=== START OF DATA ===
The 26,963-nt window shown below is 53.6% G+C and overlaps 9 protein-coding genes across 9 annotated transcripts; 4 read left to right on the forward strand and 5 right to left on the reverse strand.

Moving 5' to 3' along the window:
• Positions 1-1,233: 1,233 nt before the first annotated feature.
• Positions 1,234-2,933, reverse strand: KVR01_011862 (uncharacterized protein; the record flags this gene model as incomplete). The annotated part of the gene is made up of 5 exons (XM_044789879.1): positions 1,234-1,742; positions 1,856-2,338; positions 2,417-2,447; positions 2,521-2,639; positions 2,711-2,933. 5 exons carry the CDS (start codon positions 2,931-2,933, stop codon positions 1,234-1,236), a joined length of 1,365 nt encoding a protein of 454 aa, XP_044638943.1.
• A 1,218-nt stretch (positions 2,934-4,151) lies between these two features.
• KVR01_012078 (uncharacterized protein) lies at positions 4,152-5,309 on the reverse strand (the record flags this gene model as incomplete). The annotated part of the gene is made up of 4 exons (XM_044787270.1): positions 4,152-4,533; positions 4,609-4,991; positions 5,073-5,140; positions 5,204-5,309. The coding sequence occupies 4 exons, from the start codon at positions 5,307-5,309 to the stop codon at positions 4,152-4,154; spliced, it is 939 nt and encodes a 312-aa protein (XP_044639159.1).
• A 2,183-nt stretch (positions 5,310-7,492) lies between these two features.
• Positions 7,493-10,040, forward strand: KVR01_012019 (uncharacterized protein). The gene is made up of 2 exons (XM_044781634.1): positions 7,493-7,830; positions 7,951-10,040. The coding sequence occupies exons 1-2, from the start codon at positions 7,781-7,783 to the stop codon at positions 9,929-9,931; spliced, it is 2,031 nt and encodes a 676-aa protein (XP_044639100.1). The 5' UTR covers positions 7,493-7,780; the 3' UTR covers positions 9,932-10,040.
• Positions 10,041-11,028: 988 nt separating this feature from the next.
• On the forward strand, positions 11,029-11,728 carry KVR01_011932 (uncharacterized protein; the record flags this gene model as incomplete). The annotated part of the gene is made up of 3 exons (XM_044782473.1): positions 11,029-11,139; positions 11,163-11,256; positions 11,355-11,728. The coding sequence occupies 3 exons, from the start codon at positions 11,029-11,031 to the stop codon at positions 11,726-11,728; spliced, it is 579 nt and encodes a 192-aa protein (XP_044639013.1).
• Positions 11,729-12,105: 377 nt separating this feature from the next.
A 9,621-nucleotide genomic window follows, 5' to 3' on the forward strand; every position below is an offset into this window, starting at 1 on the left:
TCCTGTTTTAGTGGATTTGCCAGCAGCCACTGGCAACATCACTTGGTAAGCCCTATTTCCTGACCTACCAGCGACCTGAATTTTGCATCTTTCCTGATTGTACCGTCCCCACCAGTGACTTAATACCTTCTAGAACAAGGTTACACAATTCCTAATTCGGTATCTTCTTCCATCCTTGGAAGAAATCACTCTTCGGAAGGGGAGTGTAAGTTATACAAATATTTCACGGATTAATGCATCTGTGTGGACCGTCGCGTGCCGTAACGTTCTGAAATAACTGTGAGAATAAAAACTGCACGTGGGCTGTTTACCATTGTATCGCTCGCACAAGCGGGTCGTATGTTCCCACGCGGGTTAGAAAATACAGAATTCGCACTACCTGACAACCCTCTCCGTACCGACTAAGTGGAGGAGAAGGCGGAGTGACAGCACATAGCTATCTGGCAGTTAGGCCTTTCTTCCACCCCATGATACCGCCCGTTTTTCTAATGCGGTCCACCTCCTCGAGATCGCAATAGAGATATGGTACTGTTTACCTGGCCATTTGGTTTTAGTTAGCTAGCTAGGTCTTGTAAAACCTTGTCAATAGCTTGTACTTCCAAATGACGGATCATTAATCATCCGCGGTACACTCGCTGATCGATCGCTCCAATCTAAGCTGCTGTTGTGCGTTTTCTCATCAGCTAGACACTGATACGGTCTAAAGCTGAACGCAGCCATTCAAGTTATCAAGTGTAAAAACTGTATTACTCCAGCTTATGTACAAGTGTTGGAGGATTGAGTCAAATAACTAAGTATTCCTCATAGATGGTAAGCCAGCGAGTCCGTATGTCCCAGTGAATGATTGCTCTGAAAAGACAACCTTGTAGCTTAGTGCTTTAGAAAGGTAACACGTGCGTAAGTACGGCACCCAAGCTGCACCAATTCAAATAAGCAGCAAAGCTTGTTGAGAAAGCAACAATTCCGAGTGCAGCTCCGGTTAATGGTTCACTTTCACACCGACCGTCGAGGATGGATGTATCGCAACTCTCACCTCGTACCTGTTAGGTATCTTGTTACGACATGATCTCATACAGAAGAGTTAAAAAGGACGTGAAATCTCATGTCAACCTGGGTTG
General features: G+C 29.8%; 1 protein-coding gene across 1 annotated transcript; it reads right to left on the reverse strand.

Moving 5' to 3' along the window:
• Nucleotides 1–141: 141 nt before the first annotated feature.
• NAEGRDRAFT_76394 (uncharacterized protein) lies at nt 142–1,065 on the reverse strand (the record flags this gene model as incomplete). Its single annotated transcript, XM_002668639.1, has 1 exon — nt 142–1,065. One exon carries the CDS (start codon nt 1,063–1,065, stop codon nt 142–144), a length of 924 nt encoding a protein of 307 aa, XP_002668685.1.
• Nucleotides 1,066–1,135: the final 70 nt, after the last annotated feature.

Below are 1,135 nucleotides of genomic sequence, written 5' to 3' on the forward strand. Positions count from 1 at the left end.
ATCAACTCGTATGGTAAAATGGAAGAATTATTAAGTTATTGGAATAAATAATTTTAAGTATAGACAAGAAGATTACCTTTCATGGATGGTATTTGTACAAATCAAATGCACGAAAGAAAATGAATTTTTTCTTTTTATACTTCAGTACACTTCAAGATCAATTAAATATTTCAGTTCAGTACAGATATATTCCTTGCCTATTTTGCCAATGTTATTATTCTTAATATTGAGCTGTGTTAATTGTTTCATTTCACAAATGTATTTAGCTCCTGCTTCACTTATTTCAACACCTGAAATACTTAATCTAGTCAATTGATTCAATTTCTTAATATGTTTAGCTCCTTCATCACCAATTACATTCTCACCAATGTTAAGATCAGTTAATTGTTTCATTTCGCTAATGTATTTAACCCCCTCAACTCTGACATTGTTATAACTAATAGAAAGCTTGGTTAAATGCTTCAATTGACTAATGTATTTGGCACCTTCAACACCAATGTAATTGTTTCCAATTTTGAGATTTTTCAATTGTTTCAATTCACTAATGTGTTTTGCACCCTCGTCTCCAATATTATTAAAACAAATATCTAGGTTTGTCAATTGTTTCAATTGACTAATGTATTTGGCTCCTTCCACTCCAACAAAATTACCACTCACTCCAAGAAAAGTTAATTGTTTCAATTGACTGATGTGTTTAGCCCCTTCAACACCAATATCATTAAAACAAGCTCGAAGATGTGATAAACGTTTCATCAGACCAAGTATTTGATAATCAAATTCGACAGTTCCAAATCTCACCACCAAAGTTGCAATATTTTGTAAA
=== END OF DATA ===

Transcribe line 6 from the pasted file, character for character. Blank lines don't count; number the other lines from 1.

• KVR01_012078 (uncharacterized protein) lies at positions 4,152-5,309 on the reverse strand (the record flags this gene model as incomplete). The annotated part of the gene is made up of 4 exons (XM_044787270.1): positions 4,152-4,533; positions 4,609-4,991; positions 5,073-5,140; positions 5,204-5,309. The coding sequence occupies 4 exons, from the start codon at positions 5,307-5,309 to the stop codon at positions 4,152-4,154; spliced, it is 939 nt and encodes a 312-aa protein (XP_044639159.1).